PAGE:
To be or not to be – Cherokee. That is the question?
All the back and forth main stream news about democrat senate wannbe Elizabeth Warren’s ancestors and whether she is a bona fide Cherokee Indian or not is ridiculous. How does one suppose that organizations such as the New England Historic Genealogical Society (NEHGS), the Boston Herald, the Globe, Bill O’Reilly and Fox News, along with Harvard University begin to make claims concerning the heritage of a persons Cherokee ancestry without asking The Cherokee’s?
We all know that when it comes to “vetting” politicians, the democrat party and their followers are a little challenged. The Main Stream News Media prints what they deem the people need to know, and liberals determine before they read something or the facts, whether it is true or not. Either you agree with the democrats or you’re a conspiratorist whack job. But now the media and the so called intellectual community are going round and round on a subject in front of God and the universe, and neither one of them has bothered to ask the Cherokee Nation!
Not that the Cherokee give a damn as they have sat silently and watched “palefaces” make fools of themselves for a couple of weeks now. (centuries, actually) Try to not imagine real Cherokee’s with established blood lines, not grinning or laughing sheepishly at all these so called authorities on their heritage, as they make damn fools of themselves.
What is required to join the Cherokee Nation or legally be considered a Cherokee Indian: In order to register with the Cherokee Nation you must be directly descended from a person who was listed on the Final Rolls of Citizens and Freedmen of the Five Civilized Tribes, Cherokee Nation. This roll is commonly known as the Dawes Roll.IF YOU ARE NOT REGISTERED or presently living as a Cherokee on Cherokee Reservations, nor do you have a blood quantum of 1/16th (Great Great Grandparents) YOU ARE NOT CHEROKEE!
What is the Dawes Roll, and who was registered on it? Congressman Henry Dawes was a big advocate of property ownership and he asserted that it was a necessary component of civilized life. The rest of Congress agreed, and in 1887 they enacted into law the Dawes Act. The Act stated that the United States government would provide for the allotment of lands in Indian Reservations. The Cherokee Nation was divided into thousands of small pieces of land, which would be distributed among the Cherokee people. On the surface the act was an attempt to assimilate the Native people into white society, in itself a less than admirable cause, but in reality the Dawes Act did far more than Anglicize the Native Americans. The Act allowed for widespread fraud by government officials and legally stripped Native Americans of much of their land by allowing land not allotted to be opened to settlers. The Dawes Roll was the official roll of the Dawes Act and was open from 1896-1907. In order to receive a parcel of land Cherokees had to sign the rolls. In order to sign the rolls a Cherokee had to have a permanent residence in the Cherokee Nation and have appeared on previous rolls. Those who signed the Dawes Roll provided their names and blood quantum and in return were granted a piece of land in the location they desired. In addition to the “Cherokee by Blood” portion of the Dawes Rolls, there were separate rolls for Cherokee Freedman and Intermarried whites living in the Cherokee Nation.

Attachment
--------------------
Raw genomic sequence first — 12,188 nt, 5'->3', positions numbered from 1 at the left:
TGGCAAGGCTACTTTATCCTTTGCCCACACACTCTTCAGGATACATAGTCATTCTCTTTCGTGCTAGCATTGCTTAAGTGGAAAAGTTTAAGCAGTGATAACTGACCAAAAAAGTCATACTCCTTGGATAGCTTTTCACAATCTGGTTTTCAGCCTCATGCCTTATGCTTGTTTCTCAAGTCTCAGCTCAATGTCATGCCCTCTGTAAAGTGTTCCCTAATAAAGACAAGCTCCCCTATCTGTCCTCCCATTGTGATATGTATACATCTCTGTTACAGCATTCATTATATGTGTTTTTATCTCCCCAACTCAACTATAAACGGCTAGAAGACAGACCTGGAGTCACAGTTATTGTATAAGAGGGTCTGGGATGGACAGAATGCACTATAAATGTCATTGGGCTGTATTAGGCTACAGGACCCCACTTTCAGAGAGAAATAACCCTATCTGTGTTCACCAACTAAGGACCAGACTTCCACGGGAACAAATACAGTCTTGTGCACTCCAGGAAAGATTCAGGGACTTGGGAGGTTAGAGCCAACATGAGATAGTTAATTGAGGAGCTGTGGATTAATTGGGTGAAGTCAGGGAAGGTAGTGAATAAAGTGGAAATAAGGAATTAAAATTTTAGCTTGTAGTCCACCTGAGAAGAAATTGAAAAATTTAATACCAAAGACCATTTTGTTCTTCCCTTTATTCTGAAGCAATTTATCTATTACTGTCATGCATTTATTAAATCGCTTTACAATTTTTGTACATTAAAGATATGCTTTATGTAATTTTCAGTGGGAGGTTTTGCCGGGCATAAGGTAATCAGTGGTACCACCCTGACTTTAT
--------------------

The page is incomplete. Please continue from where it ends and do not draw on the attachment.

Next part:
To prove membership in any of the Five Civilized Tribes you must prove descent from a person listed as a citizen on the final Dawes Rolls. Cherokee Nation will not prove it for you. Courts have upheld this rule even when it has been proven that a brother or sister of an ancestor was listed on the rolls but not the direct ancestor himself/herself. Registration in the national registry known as the Dawes Rolls has come to be critical in issues of Indian citizenship and land claims. Many people did not sign up on these rolls because they feared government persecution if their ethnicity was formally entered into the system.
A Harvard Law School spokeswoman, Sarah Marston, said that the school would not comment on Warren or why it chose to promote her heritage. The Boston Herald reported that Harvard University Law School had promoted Warren as a minority hire when the school was under fire for a lack of diversity in its faculty. Warren said that she did not know the school had done so and that she did not recall using her Indian ancestry to advance her career. But the Globe and other news outlets reported that Warren had listed herself as a minority professor between 1986 and 1995 in the Association of American Law Schools desk book, a major reference for legal professors.
Chris Child, a genealogist at the New England Historic and Genealogy Society, said he began digging into Warren’s family history when media interest emerged. But he said Warren’s family is Not Included in the official Dawes Commission rolls, a census of major tribes completed in the early 20th century that Cherokees use to determine tribal citizenship.
Is this too much information for some people to digest? If so, and if there are any doubts, just ask the Cherokee Nation to grant Elizabeth Warren, anyone from Harvard or the news media a single square inch of Cherokee land or a dime of gaming profits without said proof of heritage. While claims of “Indian Blood” may be cause for special privilege with the US Government or some other entity, you still got to prove it to the real tribal members.